Civilisations rise and fall, but the Hawks stay the same
~ Helen Macdonald~
Sometime early last year I sat in my Professor’s office catching up and suddenly he remembered he had something to tell me. He told me with great excitement that the annual Raptor Research Foundation conference would be in Africa for the first time, not only that but it would be at the Kruger National Park in South Africa. I gave him a half-interested look and said Oooookk? And?
The Raptor Research Foundation (RRF) is an international society of scientists and raptor enthusiasts based in the United States. It was established in 1966 and since then has been a leader in advancing raptor research, conservation and capacity building in this field.
Of course, I did not know all this then I had no idea how big a deal this conference was. With patience only he (Peter Mundy) has with me, he started to explain how important it was for me to do everything I could to attend this conference. In the short time I had left, I came up with an abstract for a poster and submitted it. To my surprise, my abstract was accepted and it all became real. I got in touch with BirdLife Zimbabwe who generously agreed to sponsor my registration and travel to South Africa and drove down to the park with my Prof and his friend Warren Goodwin in a tiny rental car (I was packed in the back with the luggage!). After a very long scenic drive, we finally arrived at Skukuza in Kruger National Park.
The conference ran for almost a whole week and I could not have been in a better place than I was. One would think 5 days is long enough to talk about everything raptors, but NO! It is hardly enough time. The teams that co-planned and hosted this event, BirdLife South Africa, Endangered Wildlife Trust (EWT) and the RRF tried to pack everything. The conference had a major focus on Vultures and in the program were 6 symposia, 3 plenary talks, 7 workshops and 2 poster presentation sessions, there was a lot of knowledge to be gained and shared. The week began on Monday the 12th where we had the workshops being run concurrently (it was a real struggle choosing). Talks began on Tuesday the 13th and ended on Thursday the 15th. Poster sessions were on the evenings of the 13th and the 14th and the final evening was a big banquet and award ceremony.
Over 270 people from over 36 countries attended. A great part of this number were early career raptor researchers like myself most of them sponsored by different organisations and presenting either a poster, a speed talk or full-on talk in one of the symposia about their work. This was my first scientific conference ever, I had been to Symposiums and talks before but none of this magnitude and importance. Travelling to South Africa I was anxious but mostly excited, I had the poster I was going to present rolled up and in my hands and I felt like my whole life depended on it. I had tried to imagine how things would be like, especially what kind of posters would be there (first poster design again by the way), what kind of people would be there and what they would talk about; if I would understand at all! It was not just a trip to one of Africa’s most iconic parks, it was for me like a coming of age event.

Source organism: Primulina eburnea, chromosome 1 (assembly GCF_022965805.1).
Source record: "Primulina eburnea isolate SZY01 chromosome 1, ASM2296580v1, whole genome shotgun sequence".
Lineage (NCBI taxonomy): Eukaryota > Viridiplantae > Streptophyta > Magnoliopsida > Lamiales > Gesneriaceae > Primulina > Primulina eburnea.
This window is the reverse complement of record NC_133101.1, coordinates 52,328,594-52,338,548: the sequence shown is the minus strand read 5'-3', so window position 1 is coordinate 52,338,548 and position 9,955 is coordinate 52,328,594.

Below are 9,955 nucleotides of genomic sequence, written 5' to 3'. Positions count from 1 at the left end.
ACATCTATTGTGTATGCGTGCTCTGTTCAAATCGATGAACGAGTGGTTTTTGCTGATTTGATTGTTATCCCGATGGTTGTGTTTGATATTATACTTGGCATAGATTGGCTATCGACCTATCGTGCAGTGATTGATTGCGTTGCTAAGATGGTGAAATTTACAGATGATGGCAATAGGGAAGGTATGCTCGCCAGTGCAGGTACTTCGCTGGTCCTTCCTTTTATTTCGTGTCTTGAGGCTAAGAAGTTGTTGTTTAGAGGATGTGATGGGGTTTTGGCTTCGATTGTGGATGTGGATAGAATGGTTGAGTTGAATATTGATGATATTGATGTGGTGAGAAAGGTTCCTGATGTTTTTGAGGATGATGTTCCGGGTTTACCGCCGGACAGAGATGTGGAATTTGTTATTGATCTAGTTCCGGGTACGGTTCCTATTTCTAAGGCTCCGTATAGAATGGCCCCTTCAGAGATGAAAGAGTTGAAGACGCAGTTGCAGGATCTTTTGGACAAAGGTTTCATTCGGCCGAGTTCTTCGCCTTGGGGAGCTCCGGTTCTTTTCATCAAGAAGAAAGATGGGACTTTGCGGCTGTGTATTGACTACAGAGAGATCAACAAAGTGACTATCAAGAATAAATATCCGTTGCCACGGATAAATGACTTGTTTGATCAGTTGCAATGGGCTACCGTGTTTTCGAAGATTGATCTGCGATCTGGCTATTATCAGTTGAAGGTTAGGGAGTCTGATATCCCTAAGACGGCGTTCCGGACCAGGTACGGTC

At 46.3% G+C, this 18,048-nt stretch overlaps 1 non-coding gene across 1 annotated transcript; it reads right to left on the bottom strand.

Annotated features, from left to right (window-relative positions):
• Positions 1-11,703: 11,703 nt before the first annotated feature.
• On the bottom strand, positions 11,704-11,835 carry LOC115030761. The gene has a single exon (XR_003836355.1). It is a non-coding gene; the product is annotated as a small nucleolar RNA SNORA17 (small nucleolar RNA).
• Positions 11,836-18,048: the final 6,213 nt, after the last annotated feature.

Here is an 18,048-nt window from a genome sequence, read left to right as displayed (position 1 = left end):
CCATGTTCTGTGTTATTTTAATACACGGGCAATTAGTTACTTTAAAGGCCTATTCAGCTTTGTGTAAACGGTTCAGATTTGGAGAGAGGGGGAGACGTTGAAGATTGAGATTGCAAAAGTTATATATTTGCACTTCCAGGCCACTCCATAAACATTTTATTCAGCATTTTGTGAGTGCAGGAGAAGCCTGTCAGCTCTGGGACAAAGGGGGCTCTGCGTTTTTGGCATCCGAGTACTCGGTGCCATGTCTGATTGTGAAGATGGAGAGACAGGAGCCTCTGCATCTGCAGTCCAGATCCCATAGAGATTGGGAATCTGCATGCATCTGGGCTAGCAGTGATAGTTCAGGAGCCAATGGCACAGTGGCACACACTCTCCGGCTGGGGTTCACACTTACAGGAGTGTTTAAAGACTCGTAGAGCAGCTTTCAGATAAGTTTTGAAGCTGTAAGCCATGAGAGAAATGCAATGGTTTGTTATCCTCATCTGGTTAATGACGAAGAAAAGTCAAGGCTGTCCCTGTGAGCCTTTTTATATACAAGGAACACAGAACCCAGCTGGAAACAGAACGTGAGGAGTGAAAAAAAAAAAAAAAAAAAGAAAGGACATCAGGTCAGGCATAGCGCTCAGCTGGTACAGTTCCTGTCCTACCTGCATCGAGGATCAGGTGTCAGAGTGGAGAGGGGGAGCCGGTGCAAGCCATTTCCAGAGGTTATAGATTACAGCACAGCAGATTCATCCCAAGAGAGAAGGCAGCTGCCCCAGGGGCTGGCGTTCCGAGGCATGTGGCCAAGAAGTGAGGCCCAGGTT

The best parts
Apart from ticking off new bird species I had seen and the frequent sight of numerous species of magnificent raptors, I enjoyed most of the talks and meeting new people. Meeting people I knew was also quite electric, I was at a big sciencey conference and it was hard staying and character because I was so elated like a child in pre-school every time I saw a familiar face for the first time. It was also a thrilling experience to meet up with my Hawk Mountain Sanctuary family, Dr Keith Bildstein, Dr JF Therrien (and his family) and past trainees from different countries and years most of whom I already felt like I knew personally already. Everyone was friendly making new acquaintances was very easy.
My favourite talks were mostly the vulture ones (surprise! surprise!) but I was inspired by and really enjoyed the plenary talk by Prof William Bowerman from the University of Maryland. Although his talk was about his work with Bald Eagles, the global distribution of Haliaeetus eagles and how they are ecosystem health indicators, what he spoke about in the beginning resonated the most with me. He drew everyone’s attention to the plight of young scientists and shared his story of being a clueless graduate with a mentor that believed in him, good opportunities and funding. He urged all experts in the room to never take for granted the impact they can have on shaping future conservation leaders by being mentors and helping them access opportunities to realise their potential. From the way he described himself when he started out in his postgraduate studies, I can say I am more attuned to what I want to do and achieve in my career, more figured out if I can dare say. I felt very encouraged, that there is much I can achieve too.
I also particularly enjoyed the workshop on using drones to study raptors, I was almost tempted to attend it a second time after it was specially requested again. I was impressed by the numerous applications drone technology can actually be used for from simple footage capturing to attaching flaps to mitigate powerlines for vultures. My mind was blown open to possibilities and exciting innovation in solving conservation problems and making research easier and more accurate.
I have more stories I’ll be sharing about my trip to the Kruger, stay tuned!